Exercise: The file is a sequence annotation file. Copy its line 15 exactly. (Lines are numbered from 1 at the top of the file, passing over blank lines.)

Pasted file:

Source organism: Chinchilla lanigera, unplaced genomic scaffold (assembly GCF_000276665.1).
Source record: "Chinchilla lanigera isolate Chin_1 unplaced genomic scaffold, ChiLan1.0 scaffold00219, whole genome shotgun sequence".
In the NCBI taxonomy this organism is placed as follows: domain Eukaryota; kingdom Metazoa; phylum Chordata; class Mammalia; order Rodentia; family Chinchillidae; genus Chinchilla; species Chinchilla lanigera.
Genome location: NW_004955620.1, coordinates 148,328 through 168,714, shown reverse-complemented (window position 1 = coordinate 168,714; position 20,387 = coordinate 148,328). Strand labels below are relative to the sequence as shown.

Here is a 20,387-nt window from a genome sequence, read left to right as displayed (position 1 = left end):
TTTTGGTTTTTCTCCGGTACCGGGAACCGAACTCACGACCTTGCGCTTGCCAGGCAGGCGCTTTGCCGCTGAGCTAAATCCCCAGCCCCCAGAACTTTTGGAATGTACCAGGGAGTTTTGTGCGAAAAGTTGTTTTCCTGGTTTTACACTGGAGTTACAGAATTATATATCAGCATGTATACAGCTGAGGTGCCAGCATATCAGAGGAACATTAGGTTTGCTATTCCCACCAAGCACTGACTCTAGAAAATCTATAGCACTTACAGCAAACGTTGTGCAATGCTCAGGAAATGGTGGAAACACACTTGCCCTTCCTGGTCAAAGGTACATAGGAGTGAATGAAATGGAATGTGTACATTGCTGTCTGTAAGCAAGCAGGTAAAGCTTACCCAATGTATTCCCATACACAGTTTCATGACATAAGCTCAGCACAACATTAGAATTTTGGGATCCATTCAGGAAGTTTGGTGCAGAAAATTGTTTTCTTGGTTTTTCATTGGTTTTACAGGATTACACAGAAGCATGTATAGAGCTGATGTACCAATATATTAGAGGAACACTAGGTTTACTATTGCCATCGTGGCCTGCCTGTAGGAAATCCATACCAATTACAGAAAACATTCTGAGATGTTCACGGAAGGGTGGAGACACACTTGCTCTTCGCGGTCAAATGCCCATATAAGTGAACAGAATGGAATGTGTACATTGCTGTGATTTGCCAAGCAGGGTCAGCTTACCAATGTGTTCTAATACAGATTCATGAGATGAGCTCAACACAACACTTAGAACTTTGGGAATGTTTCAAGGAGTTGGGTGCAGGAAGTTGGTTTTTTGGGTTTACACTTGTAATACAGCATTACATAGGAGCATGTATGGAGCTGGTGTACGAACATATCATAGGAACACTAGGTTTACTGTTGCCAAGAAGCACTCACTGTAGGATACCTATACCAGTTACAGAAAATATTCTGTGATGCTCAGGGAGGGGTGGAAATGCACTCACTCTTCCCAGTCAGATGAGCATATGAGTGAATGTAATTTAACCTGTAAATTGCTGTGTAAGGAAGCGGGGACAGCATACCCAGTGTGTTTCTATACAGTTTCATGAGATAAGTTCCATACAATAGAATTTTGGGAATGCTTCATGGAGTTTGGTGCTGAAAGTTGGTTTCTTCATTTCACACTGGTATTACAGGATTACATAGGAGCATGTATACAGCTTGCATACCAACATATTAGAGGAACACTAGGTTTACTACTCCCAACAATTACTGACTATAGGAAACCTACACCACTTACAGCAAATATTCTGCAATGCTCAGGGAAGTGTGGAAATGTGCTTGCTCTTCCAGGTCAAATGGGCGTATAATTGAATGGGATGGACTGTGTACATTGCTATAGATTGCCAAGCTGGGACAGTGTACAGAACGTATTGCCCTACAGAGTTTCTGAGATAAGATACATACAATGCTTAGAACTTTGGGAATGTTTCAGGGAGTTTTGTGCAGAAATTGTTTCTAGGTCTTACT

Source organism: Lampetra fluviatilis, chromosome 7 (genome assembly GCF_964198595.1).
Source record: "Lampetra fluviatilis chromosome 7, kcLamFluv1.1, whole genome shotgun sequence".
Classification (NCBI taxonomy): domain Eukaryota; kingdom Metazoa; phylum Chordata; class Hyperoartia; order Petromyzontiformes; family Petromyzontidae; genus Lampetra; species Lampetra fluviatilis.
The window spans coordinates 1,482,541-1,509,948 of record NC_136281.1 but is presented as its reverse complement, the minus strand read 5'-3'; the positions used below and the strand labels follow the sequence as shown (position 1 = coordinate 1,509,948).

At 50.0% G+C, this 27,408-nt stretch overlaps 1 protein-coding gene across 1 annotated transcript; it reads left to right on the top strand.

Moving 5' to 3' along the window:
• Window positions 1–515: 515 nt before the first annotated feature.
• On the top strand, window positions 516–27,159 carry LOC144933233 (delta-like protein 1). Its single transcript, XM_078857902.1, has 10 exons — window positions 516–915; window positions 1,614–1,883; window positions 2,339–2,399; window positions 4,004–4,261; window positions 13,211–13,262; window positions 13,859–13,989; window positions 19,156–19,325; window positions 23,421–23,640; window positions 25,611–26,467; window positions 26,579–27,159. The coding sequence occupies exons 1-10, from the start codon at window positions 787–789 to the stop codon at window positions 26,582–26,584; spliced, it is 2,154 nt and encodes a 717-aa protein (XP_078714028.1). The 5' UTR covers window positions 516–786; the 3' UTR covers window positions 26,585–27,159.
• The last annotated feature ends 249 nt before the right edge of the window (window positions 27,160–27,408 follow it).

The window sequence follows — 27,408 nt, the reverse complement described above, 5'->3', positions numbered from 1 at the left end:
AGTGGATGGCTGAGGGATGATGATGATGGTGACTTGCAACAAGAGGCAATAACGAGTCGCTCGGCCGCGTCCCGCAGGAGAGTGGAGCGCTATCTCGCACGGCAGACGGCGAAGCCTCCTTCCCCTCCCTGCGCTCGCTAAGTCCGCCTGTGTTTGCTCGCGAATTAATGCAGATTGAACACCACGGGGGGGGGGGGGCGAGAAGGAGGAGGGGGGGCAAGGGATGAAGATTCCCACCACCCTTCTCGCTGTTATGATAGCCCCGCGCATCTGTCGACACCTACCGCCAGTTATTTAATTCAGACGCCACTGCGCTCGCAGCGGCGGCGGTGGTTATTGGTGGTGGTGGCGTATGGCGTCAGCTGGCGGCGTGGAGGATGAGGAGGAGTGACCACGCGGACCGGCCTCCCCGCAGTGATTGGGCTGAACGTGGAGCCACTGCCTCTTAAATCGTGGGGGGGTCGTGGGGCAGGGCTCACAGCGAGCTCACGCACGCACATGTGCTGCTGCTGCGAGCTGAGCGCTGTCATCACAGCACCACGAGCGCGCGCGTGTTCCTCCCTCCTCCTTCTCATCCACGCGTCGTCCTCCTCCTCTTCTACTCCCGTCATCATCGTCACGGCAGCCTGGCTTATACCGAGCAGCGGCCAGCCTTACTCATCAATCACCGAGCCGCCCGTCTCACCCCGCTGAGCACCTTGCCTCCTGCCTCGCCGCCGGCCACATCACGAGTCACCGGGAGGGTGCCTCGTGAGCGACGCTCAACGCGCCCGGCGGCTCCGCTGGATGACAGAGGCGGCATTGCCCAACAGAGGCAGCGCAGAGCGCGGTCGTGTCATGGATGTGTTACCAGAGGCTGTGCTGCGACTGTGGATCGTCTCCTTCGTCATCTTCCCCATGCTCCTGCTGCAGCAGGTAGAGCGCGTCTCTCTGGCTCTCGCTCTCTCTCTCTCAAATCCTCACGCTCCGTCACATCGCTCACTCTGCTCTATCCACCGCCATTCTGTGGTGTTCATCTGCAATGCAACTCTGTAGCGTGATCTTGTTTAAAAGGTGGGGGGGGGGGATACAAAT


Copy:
• The last annotated feature ends 249 nt before the right edge of the window (window positions 27,160–27,408 follow it).